Introduction Geniuses Together
Literary Expatriots in Paris Geniuses Together
Exhibition Checklist Geniuses Together
Geniuses Together Literary Expatriots in Paris
Geniuses Together From Getrude Stein and James Joyce to Samuel Beckett and the Beats


Rare Book Collection
Wilson Library
April 15 - September 10, 2003

This exhibition documents the literary activities of English-speaking literary expatriates living and writing in Paris from 1919 until the end of the 1960s. During this period, Paris experienced two major waves of expatriate activity. The first took place during the twenty years following World War I and included such famous literary figures as Gertrude Stein, James Joyce, Ezra Pound, Ernest Hemingway, F. Scott Fitzgerald, and Henry Miller. The second wave, less frequently noted, followed World War II and included holdovers from the earlier period, such as Samuel Beckett, along with a host of new writers, among them, African Americans Richard Wright and James Baldwin and Beat authors Lawrence Ferlinghetti, Allen Ginsberg, and William Burroughs.

The exhibit focuses not only on the expatriates but also on the environment in which they lived and worked. The stories of the writers are inextricably interwoven with those of the many small English-language publishers, periodicals, and bookstores that grew up after both world wars. Some attention, mainly photographic, is also given to the wonderful institution that was as essential to the social and professional lives of the expatriates as to those of native Parisians, namely, the ubiquitous sidewalk café.

Whereas recent exhibitions of twentieth-century materials in the Rare Book Collection (RBC) have focused largely on single authors (e.g. W. B. Yeats, Seamus Heaney, Lawrence Ferlinghetti, Walker Percy), the present exhibit is more topical and cuts across the full range of literary materials and collections in the RBC. Those earlier exhibits sought to show the great depth of some of our individual author collections; viewers will see here something of the impressive breadth of our literary holdings. Taken together, these holdings strongly suggest that Wilson Library has become a very important American repository of primary materials for the study of twentieth-century literary history.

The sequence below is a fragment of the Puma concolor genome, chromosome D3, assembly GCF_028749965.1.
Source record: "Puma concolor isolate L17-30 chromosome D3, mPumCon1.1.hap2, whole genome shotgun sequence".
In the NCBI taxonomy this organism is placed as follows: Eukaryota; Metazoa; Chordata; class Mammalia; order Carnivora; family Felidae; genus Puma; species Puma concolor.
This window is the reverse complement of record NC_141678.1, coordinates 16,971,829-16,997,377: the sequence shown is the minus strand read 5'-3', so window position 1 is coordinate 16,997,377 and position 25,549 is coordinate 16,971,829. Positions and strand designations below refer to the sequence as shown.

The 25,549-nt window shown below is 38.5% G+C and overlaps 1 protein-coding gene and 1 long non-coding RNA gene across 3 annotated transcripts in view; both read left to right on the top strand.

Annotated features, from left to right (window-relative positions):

James Joyce - UlyssesWe would like to express our gratitude to a number of lenders to the exhibition. We are especially indebted to James R. and Mary M. Patton of Tucson, Arizona, and Snowmass Village, Colorado. They have generously lent us several volumes from their outstanding James Joyce collection, including an exceptionally fine, signed copy of the first edition of Ulysses (Paris: Shakespeare and Company, 1922). The inclusion of these magnificent books adds a marked luster to the entire exhibition. It should be noted that the gift by the Pattons of their Sylvia Plath, Ted Hughes, and James Dickey collections in 1995 served in large degree as inspiration for the remarkable surge in the collecting of twentieth-century literary materials by the RBC during the last decade. The Pattons have very kindly indicated that their Joyce materials as well as their other rare book collections will someday come to UNC permanently.

We also wish to express our thanks to the Ackland Museum for permission to reproduce original Brassaï and Eugène Atget photographs in their collection. The Special Collections of Princeton University Library have also granted us permission to reproduce photographic materials from their Sylvia Beach and Ernest Hemingway Collections. Finally, we are very appreciative of the generosity of the Manuscript Department and the North Carolina Collection here in Wilson Library for allowing us to use and display materials from their collections.

Geniuses Together: Literary Expatriates in Paris

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